Mr Dominic Nyoni from Nkayi, under Chief Sikhobokhobo said it was a great day for him as he was supposed to have served his sentence by June.
“It’s been long since I’ve been in prison and this is a great day for me. I was convicted for assault. I have learnt a lot in prison, chief among is that when someone provokes you, rather report that person to the police, than taking the law into your own hands.
“I want to go back to my rural home and there are relatives who are taking me there to reunite with my two children and my wife. Then I will sustain myself through small scale mining,” said Mr Nyoni.
At Bulawayo Prison Mrs Ayanda Mlotshwa, who was anxiously waiting for her husband said she was happy that her husband was being released after his arrest over domestic violence last year.
“I reported my husband for domestic violence last year and he was arrested. Life has not been any easier without him and today I’m happy that he is being released. I’m looking forward to a new beginning with him and I am sure he is a changed man,” said Mrs Mlotshwa.
Mr Bongani Moyo said he felt like screaming as a sign of celebrating his release.
‘‘I was convicted of unlawful entry and had served 11 months in prison. I was supposed to be released in November this year. But here I am today, all because President Mnangagwa pardoned me. I feel like jumping and screaming. I am overly excited to see the world again.
‘‘I’m grateful to the President. I’ve learnt a lot in prison and I’m now a transformed man,’’ said Mr Moyo as he joyfully jumped in excitement.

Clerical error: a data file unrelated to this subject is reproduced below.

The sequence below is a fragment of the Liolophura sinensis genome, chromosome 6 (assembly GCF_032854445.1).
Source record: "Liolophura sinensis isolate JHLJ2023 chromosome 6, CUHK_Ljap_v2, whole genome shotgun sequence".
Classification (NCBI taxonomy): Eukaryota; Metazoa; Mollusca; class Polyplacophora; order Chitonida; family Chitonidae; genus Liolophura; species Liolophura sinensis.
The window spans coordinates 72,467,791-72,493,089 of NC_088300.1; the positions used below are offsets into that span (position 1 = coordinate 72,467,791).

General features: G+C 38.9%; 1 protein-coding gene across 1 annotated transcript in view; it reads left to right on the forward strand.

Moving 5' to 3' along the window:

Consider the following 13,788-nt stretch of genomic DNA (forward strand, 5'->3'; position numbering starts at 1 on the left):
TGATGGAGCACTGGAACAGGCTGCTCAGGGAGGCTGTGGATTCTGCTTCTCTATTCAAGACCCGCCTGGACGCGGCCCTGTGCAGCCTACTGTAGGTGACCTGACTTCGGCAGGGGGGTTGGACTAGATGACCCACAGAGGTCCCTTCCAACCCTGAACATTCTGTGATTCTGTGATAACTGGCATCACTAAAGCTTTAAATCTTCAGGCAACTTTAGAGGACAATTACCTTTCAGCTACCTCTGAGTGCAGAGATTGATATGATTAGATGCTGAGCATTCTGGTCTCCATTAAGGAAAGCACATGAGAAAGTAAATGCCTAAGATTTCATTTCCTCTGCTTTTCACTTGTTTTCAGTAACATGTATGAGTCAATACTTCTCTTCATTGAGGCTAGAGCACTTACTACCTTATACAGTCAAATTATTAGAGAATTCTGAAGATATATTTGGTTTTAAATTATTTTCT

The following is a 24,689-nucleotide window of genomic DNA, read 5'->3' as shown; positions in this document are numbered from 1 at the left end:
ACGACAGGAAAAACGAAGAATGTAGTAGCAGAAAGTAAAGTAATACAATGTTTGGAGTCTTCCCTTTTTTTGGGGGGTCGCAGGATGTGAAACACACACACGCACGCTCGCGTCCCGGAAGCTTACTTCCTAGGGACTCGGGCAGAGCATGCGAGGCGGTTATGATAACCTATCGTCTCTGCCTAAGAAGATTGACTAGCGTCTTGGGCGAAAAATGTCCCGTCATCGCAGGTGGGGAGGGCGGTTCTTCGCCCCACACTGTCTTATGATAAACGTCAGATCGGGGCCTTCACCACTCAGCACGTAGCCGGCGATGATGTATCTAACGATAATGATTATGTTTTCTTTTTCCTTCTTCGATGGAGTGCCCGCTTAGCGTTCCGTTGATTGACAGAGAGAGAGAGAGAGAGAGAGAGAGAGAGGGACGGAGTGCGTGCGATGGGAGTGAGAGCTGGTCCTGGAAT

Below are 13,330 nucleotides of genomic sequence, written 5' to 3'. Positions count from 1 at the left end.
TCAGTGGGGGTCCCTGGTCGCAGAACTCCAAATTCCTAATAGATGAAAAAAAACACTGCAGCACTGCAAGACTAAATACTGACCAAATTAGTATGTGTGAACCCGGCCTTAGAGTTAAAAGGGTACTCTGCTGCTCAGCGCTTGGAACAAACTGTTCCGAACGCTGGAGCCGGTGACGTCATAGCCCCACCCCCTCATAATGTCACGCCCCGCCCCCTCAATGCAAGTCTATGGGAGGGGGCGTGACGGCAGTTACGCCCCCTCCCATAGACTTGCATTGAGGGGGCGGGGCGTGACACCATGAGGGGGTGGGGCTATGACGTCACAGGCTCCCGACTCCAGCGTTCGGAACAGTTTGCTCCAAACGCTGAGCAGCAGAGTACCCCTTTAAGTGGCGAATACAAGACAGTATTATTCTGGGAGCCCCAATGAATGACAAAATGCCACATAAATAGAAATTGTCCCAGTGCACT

Mr Bernice Sibanda (25), arrested in 2018 for attempted murder said he was happy to finally set foot outside the prison premises after he was released three years down his six-year term.
“I was arrested in 2018 when I was working as a security guard at Club 263. I hit and broke a customer’s hand with a button stick. Although it was self-defence, I was charged six years anyway.
“I’m very happy to finally see the world outside the prison gates. The experience here is not nice; a day feels like a year so I’m very grateful to the President for giving us another chance to freedom, a chance to change our lives for the better,” said Sibanda.
A 53-year-old Mr Joel Ncube said this was a sign that God is indeed alive after he was released four months into his two-year sentence.
“For somebody of my age, a day in prison is like a year. I was arrested on January 6 for unlawfully prospecting for gold. I and six other colleagues were all slapped with two-year sentences. I am humbled by the President’s decision of giving us a new start. Such opportunities do not just come by everyday so I’m grateful to be part of the lucky few. I look forward to seeing my children and grandchildren,” said Mr Ncube.
Mr Donald Mizha said Christmas has come early for him this year.
“I was arrested in June last year for unlawful entry and theft and was sentenced to 12 months, so I was yet to serve four months to complete my sentence. Christmas has come early for me this year. I look forward to a crime-free life after today,” said Mr Mizha. The Chronicle